The bidirectional converter 31 is connected to the low-voltage converter 32, independently of the high-voltage battery 21, and the low-voltage battery 22 is charged with a voltage converted into the low potential by the low-voltage converter 32. Here, the low potential of the low-voltage battery 22 may be, for example, 12 volts (V), and may be a voltage relatively lower than a relative high potential of a 300 to 400 volts (V) region of the high-voltage battery 21.

The first battery line 33 and the second battery line 34 may be connected to a cathode and an anode of the low-voltage battery 22, respectively, and connected to the low-voltage converter 32. Low-voltage BOPs may be electrically connected to the first battery line 33 and the second battery line 34.

Further, the bypass line 50 may be connected to the first battery line 33, a third battery line 35 may be connected between the second battery line 34 and the second main line 40, and a battery relay 36 may be disposed on the third battery line 35.

A controller 60 may control the battery relay 36 to be closed or opened such that power of the low-voltage battery 22 is supplied or blocked from being supplied to the fuel cell 10 stack.

Although the present disclosure has been described and illustrated with reference to the particular embodiments thereof, it will be apparent to a person skilled in the art that various improvements and modifications of the present disclosure can be made without departing from the technical idea of the present disclosure provided by the following claims.

Claims

1. A fuel cell power net system comprising:

a fuel cell configured to generate power through a reaction between a fuel gas and an oxidizing gas;
a power storage device configured to be charged with power generated by the fuel cell or discharged to supply power;
a main line configured to electrically connect the fuel cell and the power storage device to each other;
a main relay disposed on the main line so as to break or make an electrical connection between the fuel cell and the power storage device;
a bypass line which is branched from the main line, bypasses the main relay, and is connected to the power storage device;
a bypass relay disposed on the bypass line so as to break or make an electrical connection of the bypass line; and
a controller configured to control the main relay or the bypass relay such that the power stored in the storage device is supplied to the fuel cell while power generation of the fuel cell is stopped.

2. The fuel cell power net system of claim 1,

wherein the main line comprises:
a main cathode line configured to connect a cathode of the fuel cell to a cathode of the power storage device; and
a main anode line configured to connect an anode of the fuel cell to an anode of the power storage device;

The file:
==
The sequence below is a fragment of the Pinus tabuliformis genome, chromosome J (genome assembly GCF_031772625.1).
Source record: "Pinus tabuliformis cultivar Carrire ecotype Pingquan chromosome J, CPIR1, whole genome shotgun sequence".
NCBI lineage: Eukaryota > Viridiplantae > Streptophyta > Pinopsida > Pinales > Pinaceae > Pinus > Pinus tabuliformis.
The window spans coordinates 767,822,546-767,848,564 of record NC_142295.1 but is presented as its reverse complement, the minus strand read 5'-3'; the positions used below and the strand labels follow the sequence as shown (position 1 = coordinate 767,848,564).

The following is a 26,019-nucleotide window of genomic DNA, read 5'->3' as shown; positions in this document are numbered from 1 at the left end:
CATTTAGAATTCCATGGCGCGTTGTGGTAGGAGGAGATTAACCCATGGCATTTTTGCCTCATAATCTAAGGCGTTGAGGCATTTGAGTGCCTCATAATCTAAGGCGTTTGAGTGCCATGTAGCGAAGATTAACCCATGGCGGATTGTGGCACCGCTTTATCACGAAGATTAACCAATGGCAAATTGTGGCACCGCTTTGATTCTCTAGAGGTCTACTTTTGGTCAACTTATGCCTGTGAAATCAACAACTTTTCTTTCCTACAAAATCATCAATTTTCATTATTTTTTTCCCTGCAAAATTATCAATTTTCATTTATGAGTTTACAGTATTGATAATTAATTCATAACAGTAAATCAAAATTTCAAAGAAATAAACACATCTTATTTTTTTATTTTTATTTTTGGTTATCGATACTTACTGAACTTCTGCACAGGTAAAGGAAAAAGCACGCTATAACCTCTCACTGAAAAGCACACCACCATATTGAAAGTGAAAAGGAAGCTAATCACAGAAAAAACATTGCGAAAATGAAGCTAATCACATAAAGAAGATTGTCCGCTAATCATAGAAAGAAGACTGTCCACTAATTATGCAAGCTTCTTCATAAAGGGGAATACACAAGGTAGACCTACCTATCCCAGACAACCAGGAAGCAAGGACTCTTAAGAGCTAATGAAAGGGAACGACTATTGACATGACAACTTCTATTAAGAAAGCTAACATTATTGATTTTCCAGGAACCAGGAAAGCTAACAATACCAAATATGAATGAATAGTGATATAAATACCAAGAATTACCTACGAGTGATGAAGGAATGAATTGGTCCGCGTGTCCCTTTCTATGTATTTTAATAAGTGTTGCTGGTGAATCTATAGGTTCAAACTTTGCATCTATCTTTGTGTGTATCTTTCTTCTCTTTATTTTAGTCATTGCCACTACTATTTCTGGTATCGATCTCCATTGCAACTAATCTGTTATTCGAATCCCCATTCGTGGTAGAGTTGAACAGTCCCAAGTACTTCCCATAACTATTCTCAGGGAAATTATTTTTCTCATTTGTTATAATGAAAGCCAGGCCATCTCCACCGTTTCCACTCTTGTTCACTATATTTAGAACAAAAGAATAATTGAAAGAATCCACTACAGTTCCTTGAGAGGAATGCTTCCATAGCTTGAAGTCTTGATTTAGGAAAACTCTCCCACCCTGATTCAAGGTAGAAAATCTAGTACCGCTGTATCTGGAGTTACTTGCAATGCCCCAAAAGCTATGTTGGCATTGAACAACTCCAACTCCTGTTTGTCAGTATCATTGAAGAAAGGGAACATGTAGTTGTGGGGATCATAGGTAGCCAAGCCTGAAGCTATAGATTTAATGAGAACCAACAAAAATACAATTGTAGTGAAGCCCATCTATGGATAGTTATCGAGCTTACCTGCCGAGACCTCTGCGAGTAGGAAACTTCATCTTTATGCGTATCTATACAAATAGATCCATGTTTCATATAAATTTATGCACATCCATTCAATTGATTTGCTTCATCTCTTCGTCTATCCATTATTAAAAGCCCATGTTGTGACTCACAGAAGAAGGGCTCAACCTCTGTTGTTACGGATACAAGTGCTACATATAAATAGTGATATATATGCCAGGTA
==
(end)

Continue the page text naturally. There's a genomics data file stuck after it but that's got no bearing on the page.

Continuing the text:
wherein the main relay comprises: a first main relay disposed on the main cathode line; and
a second main relay disposed on the main anode line.

3. The fuel cell power net system of claim 2,

wherein at least one of the main cathode line or the main anode line has a diode configured to allow an electric current only in one direction; and
wherein the bypass line is branched from the main cathode line or the main anode line, which has the diode, and bypasses both the diode and the first main relay or the second main relay.

4. The fuel cell power net system of claim 2, further comprising:

a cathode COD line branched from the main cathode line at a fuel cell side with reference to the first main relay;
an anode COD line branched from the main anode line at the fuel cell side with reference to the second main relay; and
a COD resistor connected to each of the cathode COD line and the anode COD line so as to consume power.

5. The fuel cell power net system of claim 4, further comprising:

a first COD relay disposed on the cathode COD line or the anode COD line so as to break or make an electrical connection.

6. The fuel cell power net system of claim 5, further comprising:

a second COD relay connected to the cathode COD line or the anode COD line so as to bypass the first COD relay and configured to break or make an electrical connection, wherein the second COD relay has an allowed current or allowed power relatively smaller than that of the first COD relay.

7. The fuel cell power net system of claim 1, further comprising:

a current restriction resistor disposed on the bypass line so as to form an electrical potential difference between a front end and a rear end thereof when the electrical connection of the bypass line is allowed.

8. The fuel cell power net system of claim 3, further comprising:

a COD resistor disposed on the bypass line so as to consume power,
wherein the bypass relay is positioned at a power storage device side of the bypass line with reference to the COD resistor.

9. The fuel cell power net system of claim 8, further comprising:

a connection line configured to connect the bypass line between the COD resistor and the bypass relay to the main cathode line or the main anode line between the first main relay or the second main relay and the diode; and
a first COD relay and a second COD relay positioned between the COD resistor and a point at which the connection line is branched from the bypass line, and connected in parallel to each other so as to break or make an electrical connection;
wherein the second COD relay has an allowed current or allowed power relatively smaller than that of the first COD relay.